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Nick Sirianni shows accountability for poor play-calling in Eagles’ loss to 49ers

The Eagles head coach also shares his message to the team and his thoughts on Jalen Hurts’ performance.

The Eagles are now 1-1 after a tough loss to the 49ers in Week 2, and we had a chance to hear from head coach Nick Sirianni following the game who talked about some of his play calling decisions, what his message to the team was, and what he saw from Jalen Hurts.

Sirianni said that they are “fearful” for Brandon Graham’s injury, so he didn’t want to say for sure whether they’d be without him. He also said he’s still getting information on Brandon Brooks’ injury, obviously he didn’t return to the game, but they are still getting information.

Here’s what the head coach had to say:


On the missed TD opportunity early on

Sirianni was asked why they didn’t call a QB sneak after the 91-yard gain by Quez Watkins, and the head coach noted that he didn’t think they were close enough to the endzone for a sneak, but also admitted the play calling wasn’t good.

“I don’t think I called good plays in that area. There’s gonna be times you’re going to look at, and be like, ‘yeah, I want those calls back,’ so when they work it was a good play, they didn’t. It was my fault. I didn’t call good enough plays right there. I didn’t put the players in good enough positions, but we’re all in this together — coaches and players.”

The head coach went on to give the 49ers defensive coordinator credit for some of the false looks they were giving and for the coverage they called. He also noted that the play looked good in practice this week, but Sirianni admits he’d like to have that call back — especially in a close game when they’re near the endzone.

“I have to call a better play.”

On his message to the team

Sirianni said that his message after the game was similar to his message after Week 1’s win: they have to get ready for Round 3, regardless of whether they won or lost, they have to put themselves in a position to win next week’s division game and go out this week and practice hard.

“Obviously, there’s disappointment. We didn’t win the game, and that’s the only goal. Don’t care how you ever win it, you just want to win the game. It was though, ‘learn from this, get up, pick yourself up, and get back to work for next week’.”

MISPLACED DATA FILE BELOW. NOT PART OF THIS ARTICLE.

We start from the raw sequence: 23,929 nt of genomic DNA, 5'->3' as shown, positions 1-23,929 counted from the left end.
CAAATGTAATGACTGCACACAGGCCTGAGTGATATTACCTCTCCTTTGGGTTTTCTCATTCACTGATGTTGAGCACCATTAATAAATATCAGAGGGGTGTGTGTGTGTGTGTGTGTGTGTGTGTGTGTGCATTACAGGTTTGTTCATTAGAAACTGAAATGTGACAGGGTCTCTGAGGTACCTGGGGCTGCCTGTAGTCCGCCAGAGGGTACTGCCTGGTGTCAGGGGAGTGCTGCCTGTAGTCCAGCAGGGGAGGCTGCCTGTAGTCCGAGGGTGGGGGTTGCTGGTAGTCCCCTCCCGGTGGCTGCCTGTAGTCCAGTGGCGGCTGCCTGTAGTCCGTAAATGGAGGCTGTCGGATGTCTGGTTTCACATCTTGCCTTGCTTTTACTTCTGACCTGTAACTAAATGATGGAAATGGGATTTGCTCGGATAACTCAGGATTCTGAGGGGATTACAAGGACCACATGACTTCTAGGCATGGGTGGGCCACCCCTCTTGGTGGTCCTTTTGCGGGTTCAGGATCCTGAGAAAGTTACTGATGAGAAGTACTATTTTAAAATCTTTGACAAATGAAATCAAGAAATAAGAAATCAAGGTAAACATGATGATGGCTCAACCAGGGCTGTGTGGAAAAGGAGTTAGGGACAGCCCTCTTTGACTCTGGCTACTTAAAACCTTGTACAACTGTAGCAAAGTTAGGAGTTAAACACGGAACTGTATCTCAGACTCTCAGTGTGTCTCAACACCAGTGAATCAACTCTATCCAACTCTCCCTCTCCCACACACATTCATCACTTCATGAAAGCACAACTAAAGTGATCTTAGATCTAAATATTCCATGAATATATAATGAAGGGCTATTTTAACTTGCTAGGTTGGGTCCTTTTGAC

On Jalen Hurts’ performance

Without watching the tape, Sirianni said that Hurts made some big plays with his feet, and it’s always a fine line between throwing it on rhythm and extending plays if somethings not there. He acknowledged that sometimes the 49ers defense did a good job covering it, but overall he felt Hurts played well. The head coach also gave credit to the offensive line and to Hurts scrambling to keep a good pass rush to just one sack on the day.

On Jalen Reagor’s negated TD

“Saving room on the sideline with how you release, that’s the main thing right there is how you release to save some room on the sideline, so even if you get bumped you don’t get pushed out. So, he was probably a little closer than what we like. I thought he made a great play, obviously his foot was out — the referees did a good job officiating that.”

Other notables

  • Sirianni explained calling a timeout with five minutes left, and noted that they wanted to be sure they had enough time to drive down the field and get the ball back. He said Hurts did a good job on that drive to score late in the game, so it was about saving enough time to put them in the position to have two possessions.
  • The head coach was asked about K’Von Wallace’s forced fumble, and he admitted that he was watching live and there wasn’t any replay, so he has to trust what the officials saw and called. He noted that the tape won’t lie and he’ll be able to tell what happened once he gets a chance to see the film.
  • Sirianni said that he felt the defense did a good job keeping San Francisco to just 17 points, and the offense just didn’t capitalize on some of their early opportunities. He felt like the game may have gone differently had they gone up 10-0 in the first half instead of playing from behind.